Tennis players aim to double the prize money at nine ATP Masters events next year

The outgoing president of the ATP Player Council Roger Federer. (Oliver Krato, EPA)
The outgoing president of the ATP Player Council Roger Federer. (Oliver Krato, EPA)

Tennis can be a very lucrative sport. In fact, it ranks just behind football and soccer in terms of earnings, according to Top End Sports, which surveyed salaries of top athletes in various sports between 1990 and 2010 to come up with its list. (Incidentally, basketball, boxing, auto racing and golf are placed first through fourth in the rankings.)

Not all tennis players are satisfied, though, at least when it comes to payouts from the ATP Masters 1000 events. Eight of nine tournaments under that classification are mandatory, which means they attract all the top names, compared to smaller 250 and 500 events, which struggle for audiences and sponsors. The ATP Player Council has noticed this and have spotted a trend — 1000 tournaments have been attracting larger audiences and, thus, earning larger revenue streams.

“Those tournaments have really thrived. So we hope we can be compensated adequately,” Council Vice President Erik Butorac, a No. 27-ranked doubles player, told ESPN.

More specifically, writes Sports Business Daily, ATP players want to nearly double the prize money paid out at the nine 1000-level tournaments. As of right now, the 2014 Masters 1000 tournaments are set to pay out the following amounts, according to the ATP World Tour:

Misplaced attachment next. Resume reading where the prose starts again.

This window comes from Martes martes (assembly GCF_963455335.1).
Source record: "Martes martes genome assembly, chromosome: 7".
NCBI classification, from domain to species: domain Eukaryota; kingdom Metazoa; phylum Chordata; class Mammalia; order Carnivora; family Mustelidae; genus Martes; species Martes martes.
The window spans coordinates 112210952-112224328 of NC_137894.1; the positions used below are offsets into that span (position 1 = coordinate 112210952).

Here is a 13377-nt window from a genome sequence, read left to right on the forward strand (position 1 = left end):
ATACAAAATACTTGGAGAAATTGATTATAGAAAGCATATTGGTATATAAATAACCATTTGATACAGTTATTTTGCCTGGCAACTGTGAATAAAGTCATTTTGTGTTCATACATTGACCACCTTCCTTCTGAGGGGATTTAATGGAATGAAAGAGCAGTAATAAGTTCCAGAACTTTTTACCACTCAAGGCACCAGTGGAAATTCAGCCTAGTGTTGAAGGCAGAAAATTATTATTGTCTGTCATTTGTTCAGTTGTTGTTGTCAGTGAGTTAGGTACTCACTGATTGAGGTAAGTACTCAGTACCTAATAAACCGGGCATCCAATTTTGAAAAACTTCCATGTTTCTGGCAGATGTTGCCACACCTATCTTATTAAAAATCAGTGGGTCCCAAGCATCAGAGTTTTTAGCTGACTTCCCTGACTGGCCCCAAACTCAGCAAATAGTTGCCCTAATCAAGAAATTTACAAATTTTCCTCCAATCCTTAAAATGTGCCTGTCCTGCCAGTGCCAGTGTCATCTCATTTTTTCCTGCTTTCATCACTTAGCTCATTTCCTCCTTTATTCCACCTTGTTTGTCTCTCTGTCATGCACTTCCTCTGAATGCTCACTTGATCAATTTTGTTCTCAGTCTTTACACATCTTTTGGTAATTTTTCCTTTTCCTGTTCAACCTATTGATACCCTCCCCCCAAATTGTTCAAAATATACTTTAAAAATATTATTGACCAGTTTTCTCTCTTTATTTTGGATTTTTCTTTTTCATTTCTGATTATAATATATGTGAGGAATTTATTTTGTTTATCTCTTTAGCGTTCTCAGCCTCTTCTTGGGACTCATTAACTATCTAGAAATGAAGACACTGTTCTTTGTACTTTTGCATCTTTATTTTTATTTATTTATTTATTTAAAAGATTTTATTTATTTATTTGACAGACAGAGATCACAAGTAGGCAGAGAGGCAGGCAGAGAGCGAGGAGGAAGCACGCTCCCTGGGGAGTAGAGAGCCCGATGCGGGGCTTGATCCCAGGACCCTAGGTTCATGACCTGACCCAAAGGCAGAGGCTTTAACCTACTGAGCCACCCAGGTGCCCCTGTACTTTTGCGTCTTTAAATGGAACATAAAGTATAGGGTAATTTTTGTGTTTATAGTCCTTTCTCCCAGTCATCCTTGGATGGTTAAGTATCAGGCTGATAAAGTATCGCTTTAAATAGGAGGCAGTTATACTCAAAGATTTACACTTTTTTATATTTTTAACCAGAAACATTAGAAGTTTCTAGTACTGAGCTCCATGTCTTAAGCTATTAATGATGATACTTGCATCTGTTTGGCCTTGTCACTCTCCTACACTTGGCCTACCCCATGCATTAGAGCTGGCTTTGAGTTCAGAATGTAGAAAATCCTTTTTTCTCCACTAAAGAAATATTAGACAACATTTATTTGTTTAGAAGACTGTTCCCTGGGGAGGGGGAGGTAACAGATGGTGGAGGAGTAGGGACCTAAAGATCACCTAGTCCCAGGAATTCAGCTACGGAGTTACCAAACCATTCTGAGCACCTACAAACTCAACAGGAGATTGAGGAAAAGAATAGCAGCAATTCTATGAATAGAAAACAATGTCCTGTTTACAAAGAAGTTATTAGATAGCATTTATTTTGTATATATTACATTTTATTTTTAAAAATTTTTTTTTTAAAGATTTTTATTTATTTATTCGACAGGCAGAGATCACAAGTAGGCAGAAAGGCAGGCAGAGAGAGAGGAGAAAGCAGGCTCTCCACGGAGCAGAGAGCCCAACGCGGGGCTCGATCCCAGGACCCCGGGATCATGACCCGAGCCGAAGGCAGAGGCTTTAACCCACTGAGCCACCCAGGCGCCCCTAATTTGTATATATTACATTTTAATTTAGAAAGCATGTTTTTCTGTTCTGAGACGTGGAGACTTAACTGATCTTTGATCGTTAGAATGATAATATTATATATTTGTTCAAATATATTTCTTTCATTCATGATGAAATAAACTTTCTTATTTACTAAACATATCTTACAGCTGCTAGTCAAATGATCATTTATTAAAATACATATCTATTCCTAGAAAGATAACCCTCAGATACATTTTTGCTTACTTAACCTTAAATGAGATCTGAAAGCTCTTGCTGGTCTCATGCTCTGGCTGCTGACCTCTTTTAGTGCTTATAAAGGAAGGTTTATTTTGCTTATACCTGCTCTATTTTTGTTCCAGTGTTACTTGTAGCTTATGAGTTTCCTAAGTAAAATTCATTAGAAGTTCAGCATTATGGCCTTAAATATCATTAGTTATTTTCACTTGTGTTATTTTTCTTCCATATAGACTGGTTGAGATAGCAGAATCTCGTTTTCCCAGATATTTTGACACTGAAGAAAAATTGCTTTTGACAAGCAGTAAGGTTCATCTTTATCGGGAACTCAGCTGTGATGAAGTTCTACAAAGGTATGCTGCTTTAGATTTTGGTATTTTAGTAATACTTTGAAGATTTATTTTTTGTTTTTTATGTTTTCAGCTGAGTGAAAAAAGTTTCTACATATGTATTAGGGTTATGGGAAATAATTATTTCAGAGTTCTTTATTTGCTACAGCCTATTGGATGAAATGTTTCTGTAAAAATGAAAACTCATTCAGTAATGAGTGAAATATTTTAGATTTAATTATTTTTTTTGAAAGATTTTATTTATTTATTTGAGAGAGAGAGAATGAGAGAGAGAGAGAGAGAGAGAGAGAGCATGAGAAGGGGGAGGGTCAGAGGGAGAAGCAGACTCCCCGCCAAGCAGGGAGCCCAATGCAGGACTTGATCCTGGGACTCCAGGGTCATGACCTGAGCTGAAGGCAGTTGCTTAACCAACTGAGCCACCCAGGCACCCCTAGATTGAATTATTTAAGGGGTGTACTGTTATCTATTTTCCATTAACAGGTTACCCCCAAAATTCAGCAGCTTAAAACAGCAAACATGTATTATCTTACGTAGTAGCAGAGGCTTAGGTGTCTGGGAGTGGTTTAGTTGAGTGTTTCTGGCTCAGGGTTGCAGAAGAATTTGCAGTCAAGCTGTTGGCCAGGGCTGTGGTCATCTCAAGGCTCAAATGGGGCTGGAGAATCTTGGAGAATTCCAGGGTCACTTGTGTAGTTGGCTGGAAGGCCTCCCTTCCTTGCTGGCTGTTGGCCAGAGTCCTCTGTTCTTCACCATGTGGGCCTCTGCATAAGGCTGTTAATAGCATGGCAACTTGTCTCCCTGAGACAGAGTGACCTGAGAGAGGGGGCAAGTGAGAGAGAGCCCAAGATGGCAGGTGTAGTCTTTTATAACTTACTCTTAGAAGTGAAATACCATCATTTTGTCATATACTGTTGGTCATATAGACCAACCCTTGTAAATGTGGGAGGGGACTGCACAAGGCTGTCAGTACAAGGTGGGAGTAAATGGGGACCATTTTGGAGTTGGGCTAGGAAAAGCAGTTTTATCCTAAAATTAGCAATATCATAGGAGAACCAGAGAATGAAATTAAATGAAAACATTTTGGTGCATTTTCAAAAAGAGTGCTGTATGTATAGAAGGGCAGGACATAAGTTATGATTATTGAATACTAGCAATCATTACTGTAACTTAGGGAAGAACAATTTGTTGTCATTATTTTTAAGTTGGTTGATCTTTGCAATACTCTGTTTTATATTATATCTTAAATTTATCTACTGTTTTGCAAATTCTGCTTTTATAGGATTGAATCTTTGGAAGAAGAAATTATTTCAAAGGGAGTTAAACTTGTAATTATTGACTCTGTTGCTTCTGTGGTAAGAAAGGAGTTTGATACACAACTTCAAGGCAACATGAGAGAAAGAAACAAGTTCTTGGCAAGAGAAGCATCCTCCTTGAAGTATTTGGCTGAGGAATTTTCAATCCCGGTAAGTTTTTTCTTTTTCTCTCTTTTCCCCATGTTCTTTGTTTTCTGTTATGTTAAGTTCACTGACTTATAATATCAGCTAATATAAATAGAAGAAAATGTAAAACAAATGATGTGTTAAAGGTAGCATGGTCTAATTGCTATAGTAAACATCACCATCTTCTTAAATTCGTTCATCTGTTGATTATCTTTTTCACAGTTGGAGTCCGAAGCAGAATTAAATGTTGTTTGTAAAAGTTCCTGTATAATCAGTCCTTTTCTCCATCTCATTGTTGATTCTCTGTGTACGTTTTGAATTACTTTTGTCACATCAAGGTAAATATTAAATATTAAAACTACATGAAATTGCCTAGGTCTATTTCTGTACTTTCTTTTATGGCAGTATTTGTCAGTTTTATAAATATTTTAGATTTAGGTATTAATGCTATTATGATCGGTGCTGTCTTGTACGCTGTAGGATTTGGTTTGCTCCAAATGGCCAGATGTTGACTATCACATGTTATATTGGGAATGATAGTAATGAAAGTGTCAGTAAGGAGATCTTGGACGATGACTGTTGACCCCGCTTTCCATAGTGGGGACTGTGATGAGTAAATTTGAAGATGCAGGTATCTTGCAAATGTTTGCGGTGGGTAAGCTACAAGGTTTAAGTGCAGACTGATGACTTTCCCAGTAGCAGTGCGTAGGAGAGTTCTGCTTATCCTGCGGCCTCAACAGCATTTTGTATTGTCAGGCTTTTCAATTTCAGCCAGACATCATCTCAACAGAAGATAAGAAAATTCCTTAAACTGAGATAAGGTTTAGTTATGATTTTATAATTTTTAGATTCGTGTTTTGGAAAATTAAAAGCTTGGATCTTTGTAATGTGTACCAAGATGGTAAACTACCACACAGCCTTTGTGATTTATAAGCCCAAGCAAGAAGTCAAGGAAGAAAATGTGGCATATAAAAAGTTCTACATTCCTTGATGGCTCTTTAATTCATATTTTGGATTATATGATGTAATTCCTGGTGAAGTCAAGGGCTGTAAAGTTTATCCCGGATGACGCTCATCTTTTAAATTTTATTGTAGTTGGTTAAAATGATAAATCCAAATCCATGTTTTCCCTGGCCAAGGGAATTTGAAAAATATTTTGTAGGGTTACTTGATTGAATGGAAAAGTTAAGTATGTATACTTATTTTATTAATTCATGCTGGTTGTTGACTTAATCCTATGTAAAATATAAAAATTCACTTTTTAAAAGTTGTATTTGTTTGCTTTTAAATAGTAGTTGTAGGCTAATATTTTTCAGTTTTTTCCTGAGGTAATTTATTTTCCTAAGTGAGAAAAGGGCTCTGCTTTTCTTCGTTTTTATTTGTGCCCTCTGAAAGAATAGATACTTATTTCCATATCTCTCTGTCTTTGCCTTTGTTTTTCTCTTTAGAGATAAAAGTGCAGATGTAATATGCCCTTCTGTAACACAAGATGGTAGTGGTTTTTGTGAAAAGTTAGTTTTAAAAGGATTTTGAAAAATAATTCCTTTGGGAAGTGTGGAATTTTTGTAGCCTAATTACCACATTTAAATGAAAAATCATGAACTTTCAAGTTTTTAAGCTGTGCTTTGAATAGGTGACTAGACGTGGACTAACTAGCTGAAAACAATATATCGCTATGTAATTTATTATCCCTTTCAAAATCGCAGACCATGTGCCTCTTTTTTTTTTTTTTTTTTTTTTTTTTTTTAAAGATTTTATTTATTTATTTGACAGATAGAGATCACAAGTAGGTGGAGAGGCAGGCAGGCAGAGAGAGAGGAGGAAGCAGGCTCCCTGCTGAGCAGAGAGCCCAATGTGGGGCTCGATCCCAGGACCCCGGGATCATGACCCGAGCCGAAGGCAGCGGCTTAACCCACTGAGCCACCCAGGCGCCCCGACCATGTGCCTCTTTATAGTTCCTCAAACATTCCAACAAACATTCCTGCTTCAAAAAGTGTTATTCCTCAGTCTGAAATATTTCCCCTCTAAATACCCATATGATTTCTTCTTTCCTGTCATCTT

• Sony Open Tennis in Miami: $4,720,380
  • BNP Paribas Open in Indian Wells: $5,240,015
  • Western & Southern Open in Cincinnati: $3,079,555
  • Mutua Madrid Open: 3,671,405 Euros ($4,926,346)
  • BNP Paribas Masters in Paris: 2,884,675 Euros ($3,870,700)
  • Internazionali BNL d’Italia in Rome: 2,884,675 Euros ($3,870,700)
  • Shanghai Rolex Masters: $3,849,445
  • Rogers Cup in Toronto: $3,146,920
  • Monte-Carlo Rolex Masters (optional tournament): 2,884,675 Euros ($3,870,700)

Doubling those pots is much easier said than done.

“Most sports, they have a union,” Butorac told ESPN. “But with us having a bipartisan board, it is a different battle.”

Who leads this bipartisan board, which is composed of both players and tournament representatives, can also influence outcomes of demands. But with the highly decorated Roger Federer resigning from position of Council President, it’s unclear who will lead it next, and whether that individual will carry the same degree of influence. The new president will be elected at the U.S. Open, which starts Aug. 25 and runs through Sept. 8, ESPN reports.

Regardless of the outcome of the election, ATP players will have to wait until next year to push through any proposed changes. Prize money agreements aren’t up for renewal until 2015, ESPN writes.

Marissa Payne writes for The Early Lead, a fast-breaking sports blog, where she focuses on what she calls the “cultural anthropological” side of sports, aka “mostly the fun stuff.” She is also an avid WWE fan.

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Marissa Payne · August 4, 2014